A prestigious degree is nice--but the possibility of graduating with a degree from SISU and not being able to simultaneously interpret is extremely high.  If you graduate and you're not confident in interpreting, then really, the degree has no merit no matter where its from, correct?  The most important part is not where you got the degree, but what you can ACTUALLY do!

 

Guangdong might be nice, but sinc ethey all speak Guangdong-hua there (very heavily) it might hinder your Mandarin, actually.  For the most part people in Shanghai speak putonghua, but I still hear Shanghai-hua more than I'd like and it's really influenced my Mandarin.  Beijing (or anywhere up north) would be better because you can actually hear and speak Mandarin everyday without the influence of other dialects.

 

Sure!  I'll ask my classamtes about the French thing ;)

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simplet
Hi Simplet!

 

Hello :)

 

I think you might be right. I intend to do another year in France at the end anyway and the schools have plenty of prestige to go around here. Not to mention they won't be impressed by a piece of paper so I need to actually be able to perform. 2.5 years for the master is also a bit silly, that's an entire year wasted right there.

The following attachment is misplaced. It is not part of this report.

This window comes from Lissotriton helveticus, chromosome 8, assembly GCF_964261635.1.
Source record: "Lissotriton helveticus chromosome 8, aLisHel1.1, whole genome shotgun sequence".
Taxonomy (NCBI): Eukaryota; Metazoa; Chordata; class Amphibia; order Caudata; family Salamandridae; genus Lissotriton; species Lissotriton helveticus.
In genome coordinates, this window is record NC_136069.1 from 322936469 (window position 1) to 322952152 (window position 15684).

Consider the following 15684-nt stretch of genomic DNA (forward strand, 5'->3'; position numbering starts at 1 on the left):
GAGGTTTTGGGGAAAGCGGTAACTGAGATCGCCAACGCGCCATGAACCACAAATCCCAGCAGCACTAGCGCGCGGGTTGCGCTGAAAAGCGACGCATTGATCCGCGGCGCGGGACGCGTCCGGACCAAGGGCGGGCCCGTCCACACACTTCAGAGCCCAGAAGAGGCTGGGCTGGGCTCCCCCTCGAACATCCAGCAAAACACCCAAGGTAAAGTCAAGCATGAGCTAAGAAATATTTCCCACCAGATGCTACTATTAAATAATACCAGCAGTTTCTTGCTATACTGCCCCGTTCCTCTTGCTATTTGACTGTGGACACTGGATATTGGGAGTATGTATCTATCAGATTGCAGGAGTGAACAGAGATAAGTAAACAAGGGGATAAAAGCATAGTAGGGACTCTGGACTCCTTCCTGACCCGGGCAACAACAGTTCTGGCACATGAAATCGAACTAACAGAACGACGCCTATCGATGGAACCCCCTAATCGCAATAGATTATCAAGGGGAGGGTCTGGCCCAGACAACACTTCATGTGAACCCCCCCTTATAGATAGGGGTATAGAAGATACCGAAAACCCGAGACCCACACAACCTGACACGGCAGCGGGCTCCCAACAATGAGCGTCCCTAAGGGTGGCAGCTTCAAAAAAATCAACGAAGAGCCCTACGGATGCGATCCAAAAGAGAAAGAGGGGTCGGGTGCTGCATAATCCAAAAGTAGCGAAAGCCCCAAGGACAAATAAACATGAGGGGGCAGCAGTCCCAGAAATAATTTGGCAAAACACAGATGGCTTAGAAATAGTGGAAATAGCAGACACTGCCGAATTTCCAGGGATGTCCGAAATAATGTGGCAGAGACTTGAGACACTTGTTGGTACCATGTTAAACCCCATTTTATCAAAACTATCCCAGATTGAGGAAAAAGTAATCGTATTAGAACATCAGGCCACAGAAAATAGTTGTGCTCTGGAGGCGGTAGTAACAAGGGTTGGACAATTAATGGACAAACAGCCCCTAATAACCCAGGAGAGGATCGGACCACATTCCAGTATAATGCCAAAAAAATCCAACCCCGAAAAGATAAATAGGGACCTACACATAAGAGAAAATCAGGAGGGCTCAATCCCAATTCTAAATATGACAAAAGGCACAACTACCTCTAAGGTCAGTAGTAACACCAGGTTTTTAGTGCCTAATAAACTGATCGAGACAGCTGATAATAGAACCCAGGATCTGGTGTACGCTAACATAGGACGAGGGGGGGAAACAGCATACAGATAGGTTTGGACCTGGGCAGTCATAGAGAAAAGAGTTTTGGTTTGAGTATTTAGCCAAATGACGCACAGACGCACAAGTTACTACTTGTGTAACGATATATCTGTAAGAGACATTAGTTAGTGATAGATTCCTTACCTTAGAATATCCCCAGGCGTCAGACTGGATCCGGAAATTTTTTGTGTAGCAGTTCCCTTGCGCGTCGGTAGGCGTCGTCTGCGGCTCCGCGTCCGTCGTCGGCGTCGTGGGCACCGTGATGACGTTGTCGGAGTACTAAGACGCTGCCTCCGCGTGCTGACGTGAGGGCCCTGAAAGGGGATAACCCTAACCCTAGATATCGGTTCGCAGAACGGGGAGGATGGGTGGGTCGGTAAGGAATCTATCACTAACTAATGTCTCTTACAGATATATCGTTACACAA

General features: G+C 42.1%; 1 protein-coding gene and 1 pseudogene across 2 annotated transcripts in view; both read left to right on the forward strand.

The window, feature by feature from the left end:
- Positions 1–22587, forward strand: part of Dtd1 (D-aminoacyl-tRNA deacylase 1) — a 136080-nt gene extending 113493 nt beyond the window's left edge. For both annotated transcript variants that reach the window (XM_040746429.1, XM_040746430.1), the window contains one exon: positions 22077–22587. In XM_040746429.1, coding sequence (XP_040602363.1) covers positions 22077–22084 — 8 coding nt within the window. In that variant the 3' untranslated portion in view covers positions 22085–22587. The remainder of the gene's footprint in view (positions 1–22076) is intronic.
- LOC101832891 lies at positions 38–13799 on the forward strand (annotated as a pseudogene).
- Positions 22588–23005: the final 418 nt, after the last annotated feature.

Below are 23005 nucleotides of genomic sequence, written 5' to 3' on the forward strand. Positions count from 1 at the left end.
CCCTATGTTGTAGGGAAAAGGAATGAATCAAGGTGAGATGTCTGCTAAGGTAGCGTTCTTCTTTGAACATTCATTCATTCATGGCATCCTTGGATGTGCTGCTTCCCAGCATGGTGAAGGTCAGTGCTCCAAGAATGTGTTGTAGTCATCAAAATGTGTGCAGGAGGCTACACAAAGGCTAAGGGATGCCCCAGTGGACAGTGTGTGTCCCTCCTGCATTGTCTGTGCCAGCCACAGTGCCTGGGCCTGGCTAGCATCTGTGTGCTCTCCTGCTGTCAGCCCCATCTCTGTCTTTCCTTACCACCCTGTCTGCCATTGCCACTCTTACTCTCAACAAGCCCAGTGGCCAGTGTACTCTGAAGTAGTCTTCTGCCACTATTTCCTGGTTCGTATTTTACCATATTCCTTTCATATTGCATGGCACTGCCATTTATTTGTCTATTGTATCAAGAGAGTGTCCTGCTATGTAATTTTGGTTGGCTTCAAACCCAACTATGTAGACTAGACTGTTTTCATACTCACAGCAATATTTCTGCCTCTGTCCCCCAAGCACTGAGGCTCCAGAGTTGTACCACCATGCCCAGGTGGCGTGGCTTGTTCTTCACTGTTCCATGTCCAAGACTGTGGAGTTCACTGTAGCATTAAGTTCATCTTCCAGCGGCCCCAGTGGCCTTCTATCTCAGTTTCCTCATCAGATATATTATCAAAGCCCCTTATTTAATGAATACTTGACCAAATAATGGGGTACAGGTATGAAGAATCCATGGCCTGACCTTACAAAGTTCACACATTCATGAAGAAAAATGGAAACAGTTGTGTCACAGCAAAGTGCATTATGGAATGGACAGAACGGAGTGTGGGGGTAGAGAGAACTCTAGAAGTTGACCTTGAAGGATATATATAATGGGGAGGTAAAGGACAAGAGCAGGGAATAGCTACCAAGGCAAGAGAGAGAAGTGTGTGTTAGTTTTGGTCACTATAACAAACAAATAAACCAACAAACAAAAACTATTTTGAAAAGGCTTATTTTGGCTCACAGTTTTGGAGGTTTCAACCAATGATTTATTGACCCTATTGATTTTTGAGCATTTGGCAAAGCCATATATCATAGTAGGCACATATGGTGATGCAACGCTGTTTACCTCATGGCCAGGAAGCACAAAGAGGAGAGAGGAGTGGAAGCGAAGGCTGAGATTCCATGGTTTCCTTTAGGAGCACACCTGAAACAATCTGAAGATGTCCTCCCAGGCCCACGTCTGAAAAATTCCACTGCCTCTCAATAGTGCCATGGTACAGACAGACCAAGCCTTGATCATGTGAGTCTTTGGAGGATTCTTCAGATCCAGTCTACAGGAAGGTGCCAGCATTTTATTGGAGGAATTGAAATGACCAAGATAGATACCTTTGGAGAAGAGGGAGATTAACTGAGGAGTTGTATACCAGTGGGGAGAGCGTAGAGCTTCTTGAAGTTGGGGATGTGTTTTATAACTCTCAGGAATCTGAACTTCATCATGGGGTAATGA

I really wasn't that keen to go to Beijing though, I've already lived a year in Tianjin and I think I've had my dose of 北方, especially the pollution. But if it's the best, it's the best, hopefully the scholarship isn't harder to get there. Do you know if they actually teach CI to MTI students there? I guess I should ask them myself.

 

Guangdong might be fun. I'm aware that they speak cantonese over there of course but the program will still be taught in mandarin, wouldn't hurt to pick up a little bit of cantonese along the way. It's still probably best to speak pu tong hua everywhere you go, and if their program is new their french classes might not be up to snuff yet...

 

edit : this might be relevant in case someone else is interested in doing french in ShangWai... Looks like a dead end.

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brucehuang

Hi, sorry I got a little busy today and forgot to respond.

Like Angeia said, most of first year MTI studets are taught by Ph.D students. However, Angeia is a little outdated